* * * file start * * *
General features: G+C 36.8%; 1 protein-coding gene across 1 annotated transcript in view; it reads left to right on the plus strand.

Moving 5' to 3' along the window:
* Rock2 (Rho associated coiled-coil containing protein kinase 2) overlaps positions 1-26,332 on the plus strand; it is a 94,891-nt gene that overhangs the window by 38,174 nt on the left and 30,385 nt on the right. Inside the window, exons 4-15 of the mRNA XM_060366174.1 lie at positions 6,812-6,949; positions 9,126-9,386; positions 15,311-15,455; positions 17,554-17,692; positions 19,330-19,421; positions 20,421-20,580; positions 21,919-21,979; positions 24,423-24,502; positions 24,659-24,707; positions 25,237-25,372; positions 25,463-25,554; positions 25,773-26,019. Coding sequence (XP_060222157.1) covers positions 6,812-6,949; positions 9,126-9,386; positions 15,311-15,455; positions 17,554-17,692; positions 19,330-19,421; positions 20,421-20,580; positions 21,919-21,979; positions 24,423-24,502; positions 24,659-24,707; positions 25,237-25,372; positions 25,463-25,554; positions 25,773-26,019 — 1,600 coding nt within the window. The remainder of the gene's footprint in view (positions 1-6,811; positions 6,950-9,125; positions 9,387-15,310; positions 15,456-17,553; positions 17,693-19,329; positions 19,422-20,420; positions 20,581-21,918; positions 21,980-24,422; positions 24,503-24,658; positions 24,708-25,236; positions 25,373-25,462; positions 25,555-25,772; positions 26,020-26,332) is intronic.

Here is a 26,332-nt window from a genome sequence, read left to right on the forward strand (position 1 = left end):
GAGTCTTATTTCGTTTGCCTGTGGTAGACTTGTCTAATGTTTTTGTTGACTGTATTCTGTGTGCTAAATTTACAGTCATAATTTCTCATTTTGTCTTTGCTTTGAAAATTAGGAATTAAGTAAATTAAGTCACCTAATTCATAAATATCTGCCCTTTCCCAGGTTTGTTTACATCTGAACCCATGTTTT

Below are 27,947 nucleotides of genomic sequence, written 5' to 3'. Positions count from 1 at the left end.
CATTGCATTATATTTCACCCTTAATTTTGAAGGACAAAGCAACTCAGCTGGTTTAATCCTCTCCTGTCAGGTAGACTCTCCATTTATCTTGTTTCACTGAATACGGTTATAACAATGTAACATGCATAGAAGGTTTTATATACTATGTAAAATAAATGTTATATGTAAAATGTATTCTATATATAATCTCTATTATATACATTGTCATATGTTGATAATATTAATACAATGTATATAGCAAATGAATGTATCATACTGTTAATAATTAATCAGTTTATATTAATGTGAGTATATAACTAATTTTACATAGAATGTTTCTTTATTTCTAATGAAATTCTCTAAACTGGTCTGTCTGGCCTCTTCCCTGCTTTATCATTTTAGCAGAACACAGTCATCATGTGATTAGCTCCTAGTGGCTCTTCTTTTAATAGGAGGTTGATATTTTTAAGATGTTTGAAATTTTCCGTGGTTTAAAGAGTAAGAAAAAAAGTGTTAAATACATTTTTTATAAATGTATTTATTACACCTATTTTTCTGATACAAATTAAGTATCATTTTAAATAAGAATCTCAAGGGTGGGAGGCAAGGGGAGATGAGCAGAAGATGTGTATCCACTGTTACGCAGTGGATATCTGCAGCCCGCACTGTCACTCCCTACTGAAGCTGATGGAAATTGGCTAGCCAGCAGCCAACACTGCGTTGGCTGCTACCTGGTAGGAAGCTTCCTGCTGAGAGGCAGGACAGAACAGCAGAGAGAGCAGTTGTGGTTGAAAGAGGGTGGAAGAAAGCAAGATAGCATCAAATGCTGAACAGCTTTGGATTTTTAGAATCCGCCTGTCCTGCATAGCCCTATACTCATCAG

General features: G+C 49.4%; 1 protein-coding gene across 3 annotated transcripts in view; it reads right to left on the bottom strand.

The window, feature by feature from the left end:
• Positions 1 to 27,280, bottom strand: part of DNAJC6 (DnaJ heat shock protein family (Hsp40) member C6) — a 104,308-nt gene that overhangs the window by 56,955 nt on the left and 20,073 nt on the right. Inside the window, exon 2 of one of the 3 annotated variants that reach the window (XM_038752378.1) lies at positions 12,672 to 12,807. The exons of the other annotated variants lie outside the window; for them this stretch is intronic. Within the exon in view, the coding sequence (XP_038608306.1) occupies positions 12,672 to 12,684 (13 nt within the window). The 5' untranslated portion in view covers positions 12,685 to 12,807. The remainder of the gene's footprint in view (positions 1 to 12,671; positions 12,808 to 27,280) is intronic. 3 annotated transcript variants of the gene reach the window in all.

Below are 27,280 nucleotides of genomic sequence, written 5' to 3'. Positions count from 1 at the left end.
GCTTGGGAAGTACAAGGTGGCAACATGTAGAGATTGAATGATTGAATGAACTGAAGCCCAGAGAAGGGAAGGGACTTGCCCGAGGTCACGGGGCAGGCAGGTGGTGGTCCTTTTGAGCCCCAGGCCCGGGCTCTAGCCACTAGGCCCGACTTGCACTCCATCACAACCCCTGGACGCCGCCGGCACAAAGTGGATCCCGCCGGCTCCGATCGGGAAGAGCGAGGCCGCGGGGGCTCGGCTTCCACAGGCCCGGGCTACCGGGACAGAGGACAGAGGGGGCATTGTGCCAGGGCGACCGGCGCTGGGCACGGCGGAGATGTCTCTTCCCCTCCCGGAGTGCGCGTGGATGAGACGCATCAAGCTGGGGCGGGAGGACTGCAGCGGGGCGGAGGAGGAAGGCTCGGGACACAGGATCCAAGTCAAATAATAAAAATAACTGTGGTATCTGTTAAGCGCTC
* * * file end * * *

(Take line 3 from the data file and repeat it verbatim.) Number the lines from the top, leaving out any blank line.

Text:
* Rock2 (Rho associated coiled-coil containing protein kinase 2) overlaps positions 1-26,332 on the plus strand; it is a 94,891-nt gene that overhangs the window by 38,174 nt on the left and 30,385 nt on the right. Inside the window, exons 4-15 of the mRNA XM_060366174.1 lie at positions 6,812-6,949; positions 9,126-9,386; positions 15,311-15,455; positions 17,554-17,692; positions 19,330-19,421; positions 20,421-20,580; positions 21,919-21,979; positions 24,423-24,502; positions 24,659-24,707; positions 25,237-25,372; positions 25,463-25,554; positions 25,773-26,019. Coding sequence (XP_060222157.1) covers positions 6,812-6,949; positions 9,126-9,386; positions 15,311-15,455; positions 17,554-17,692; positions 19,330-19,421; positions 20,421-20,580; positions 21,919-21,979; positions 24,423-24,502; positions 24,659-24,707; positions 25,237-25,372; positions 25,463-25,554; positions 25,773-26,019 — 1,600 coding nt within the window. The remainder of the gene's footprint in view (positions 1-6,811; positions 6,950-9,125; positions 9,387-15,310; positions 15,456-17,553; positions 17,693-19,329; positions 19,422-20,420; positions 20,581-21,918; positions 21,980-24,422; positions 24,503-24,658; positions 24,708-25,236; positions 25,373-25,462; positions 25,555-25,772; positions 26,020-26,332) is intronic.